Apple is the first technology company to join the FLA, and it did so mere days before the New York Times published several articles that look into Apple’s labor practices. Van Heerden says this could be a mere coincidence.

“I, of course, cannot speak for Apple but I do believe that the decision to join was probably taken some months before (and therefore well before) the New York Times articles,” said van Heerden.

Finally, Foxconn claims the starting salary for employees is not as low as the report suggested.

“We have over 75% of the employees in the category of earning at least 2,200 RMB ($349/month) basic compensation standard. That means they are earning 13.75 RMB ($2.18) per hour. If they work overtime on the weekend, they will earn 27 RMB ($4.28) per hour. In order to reach 3500 to be taxable, they will have to work 47 OT hours to reach 3,500,” said Foxconn, adding that ABC’s claims are only true when applied to “entry-level workers.”

What do you think: Do these details change the overall picture of the working conditions and pay at Foxconn factories? If you trust these corrections to be accurate, do you feel the working conditions at Foxconn are poor, acceptable or good? Share your opinions in the comments.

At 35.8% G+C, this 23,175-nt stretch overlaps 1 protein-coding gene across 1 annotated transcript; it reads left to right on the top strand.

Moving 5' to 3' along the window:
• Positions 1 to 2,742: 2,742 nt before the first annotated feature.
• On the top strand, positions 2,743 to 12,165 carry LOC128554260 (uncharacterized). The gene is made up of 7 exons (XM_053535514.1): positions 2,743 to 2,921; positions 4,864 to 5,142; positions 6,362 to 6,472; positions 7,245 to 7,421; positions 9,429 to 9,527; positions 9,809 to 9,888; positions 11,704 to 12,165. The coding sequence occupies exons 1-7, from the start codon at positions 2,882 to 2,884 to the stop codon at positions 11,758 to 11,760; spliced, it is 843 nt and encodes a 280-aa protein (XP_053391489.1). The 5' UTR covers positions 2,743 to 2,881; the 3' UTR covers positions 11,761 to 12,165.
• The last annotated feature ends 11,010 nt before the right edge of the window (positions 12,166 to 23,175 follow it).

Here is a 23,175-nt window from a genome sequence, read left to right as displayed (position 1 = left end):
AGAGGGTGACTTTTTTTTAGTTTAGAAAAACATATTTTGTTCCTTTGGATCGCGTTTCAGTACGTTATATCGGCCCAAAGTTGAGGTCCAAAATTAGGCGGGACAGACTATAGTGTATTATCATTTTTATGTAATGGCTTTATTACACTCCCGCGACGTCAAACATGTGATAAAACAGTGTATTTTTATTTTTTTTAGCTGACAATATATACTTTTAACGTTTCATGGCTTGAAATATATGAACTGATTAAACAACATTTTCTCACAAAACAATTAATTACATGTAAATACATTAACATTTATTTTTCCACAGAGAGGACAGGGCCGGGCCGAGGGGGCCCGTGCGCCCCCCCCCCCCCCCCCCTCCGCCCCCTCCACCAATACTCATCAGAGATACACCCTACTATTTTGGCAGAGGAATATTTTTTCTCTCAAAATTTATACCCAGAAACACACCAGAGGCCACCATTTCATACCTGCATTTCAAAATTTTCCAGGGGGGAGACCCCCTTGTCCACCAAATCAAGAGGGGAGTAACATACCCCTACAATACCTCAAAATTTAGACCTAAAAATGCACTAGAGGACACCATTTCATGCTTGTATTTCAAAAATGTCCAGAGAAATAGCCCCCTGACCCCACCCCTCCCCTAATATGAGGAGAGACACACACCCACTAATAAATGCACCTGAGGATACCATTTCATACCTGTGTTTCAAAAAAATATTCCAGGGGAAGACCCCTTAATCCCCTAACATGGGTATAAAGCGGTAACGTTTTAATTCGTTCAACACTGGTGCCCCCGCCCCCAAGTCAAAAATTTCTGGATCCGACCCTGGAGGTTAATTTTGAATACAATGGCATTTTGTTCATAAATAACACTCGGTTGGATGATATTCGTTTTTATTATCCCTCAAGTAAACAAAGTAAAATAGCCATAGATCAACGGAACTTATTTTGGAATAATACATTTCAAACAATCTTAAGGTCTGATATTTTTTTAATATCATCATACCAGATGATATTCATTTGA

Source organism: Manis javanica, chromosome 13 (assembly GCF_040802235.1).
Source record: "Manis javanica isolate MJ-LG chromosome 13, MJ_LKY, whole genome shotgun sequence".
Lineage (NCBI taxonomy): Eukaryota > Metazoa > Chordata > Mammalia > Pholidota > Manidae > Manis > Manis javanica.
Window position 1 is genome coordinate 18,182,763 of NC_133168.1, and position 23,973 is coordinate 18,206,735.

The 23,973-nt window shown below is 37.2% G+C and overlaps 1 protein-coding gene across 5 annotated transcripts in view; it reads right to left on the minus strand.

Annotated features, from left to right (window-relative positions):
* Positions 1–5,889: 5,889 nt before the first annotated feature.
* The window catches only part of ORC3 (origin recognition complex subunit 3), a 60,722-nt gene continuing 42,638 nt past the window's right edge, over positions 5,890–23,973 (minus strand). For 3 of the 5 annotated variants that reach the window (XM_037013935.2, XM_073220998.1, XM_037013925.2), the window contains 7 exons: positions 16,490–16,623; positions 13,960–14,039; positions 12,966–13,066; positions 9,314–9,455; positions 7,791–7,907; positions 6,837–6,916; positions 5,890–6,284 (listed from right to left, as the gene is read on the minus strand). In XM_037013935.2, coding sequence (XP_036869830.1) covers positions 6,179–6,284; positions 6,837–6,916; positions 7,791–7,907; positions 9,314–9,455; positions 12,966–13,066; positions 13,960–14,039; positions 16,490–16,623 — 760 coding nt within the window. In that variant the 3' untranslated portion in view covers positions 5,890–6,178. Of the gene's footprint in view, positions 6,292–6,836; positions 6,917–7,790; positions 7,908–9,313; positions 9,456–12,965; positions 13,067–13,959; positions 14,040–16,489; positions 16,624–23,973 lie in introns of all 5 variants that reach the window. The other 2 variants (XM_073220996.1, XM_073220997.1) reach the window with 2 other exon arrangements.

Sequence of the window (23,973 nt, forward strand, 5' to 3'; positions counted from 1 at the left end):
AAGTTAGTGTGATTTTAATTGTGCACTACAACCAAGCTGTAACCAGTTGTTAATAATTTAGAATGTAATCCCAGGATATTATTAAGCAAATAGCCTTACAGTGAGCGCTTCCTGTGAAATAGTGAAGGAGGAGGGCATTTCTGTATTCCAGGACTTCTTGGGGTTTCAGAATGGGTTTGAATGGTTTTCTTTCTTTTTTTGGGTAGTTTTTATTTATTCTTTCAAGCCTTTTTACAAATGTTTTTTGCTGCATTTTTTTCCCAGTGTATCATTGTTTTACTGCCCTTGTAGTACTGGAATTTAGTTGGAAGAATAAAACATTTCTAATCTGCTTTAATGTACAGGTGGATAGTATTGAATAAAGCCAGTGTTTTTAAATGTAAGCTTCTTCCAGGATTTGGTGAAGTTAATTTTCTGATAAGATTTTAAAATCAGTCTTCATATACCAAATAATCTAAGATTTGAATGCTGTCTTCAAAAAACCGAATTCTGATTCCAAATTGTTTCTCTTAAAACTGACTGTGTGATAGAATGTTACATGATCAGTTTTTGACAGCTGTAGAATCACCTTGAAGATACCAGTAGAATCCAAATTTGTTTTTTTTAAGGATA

The slideshow below shares some of the staggering facts revealed in ABC’s report.
1. Hourly Wages

Foxconn workers get paid $1.78 an hour.

Click here to view this gallery.

More About: apple, Fair Labor Association, Foxconn

 

Foxconn and Apple Respond to ABC Report
Stan Schroeder
Thu, 23 Feb 2012 15:33:34 GMT

10 Free Android Apps You’ll Use Every Day

 

1. Alarm Clock Plus

You can start every morning with this alarm clock app. If waking up is tough for you, this app lets you set several alarms, each with its own ring tone.

Are you the type that sub-consciously turns your alarm off in your sleep? There's a math feature that makes you solve a simple equation to dismiss it. This way, you know when it's really time to get out of bed.

For $.99 more, you can also get the app with no ads.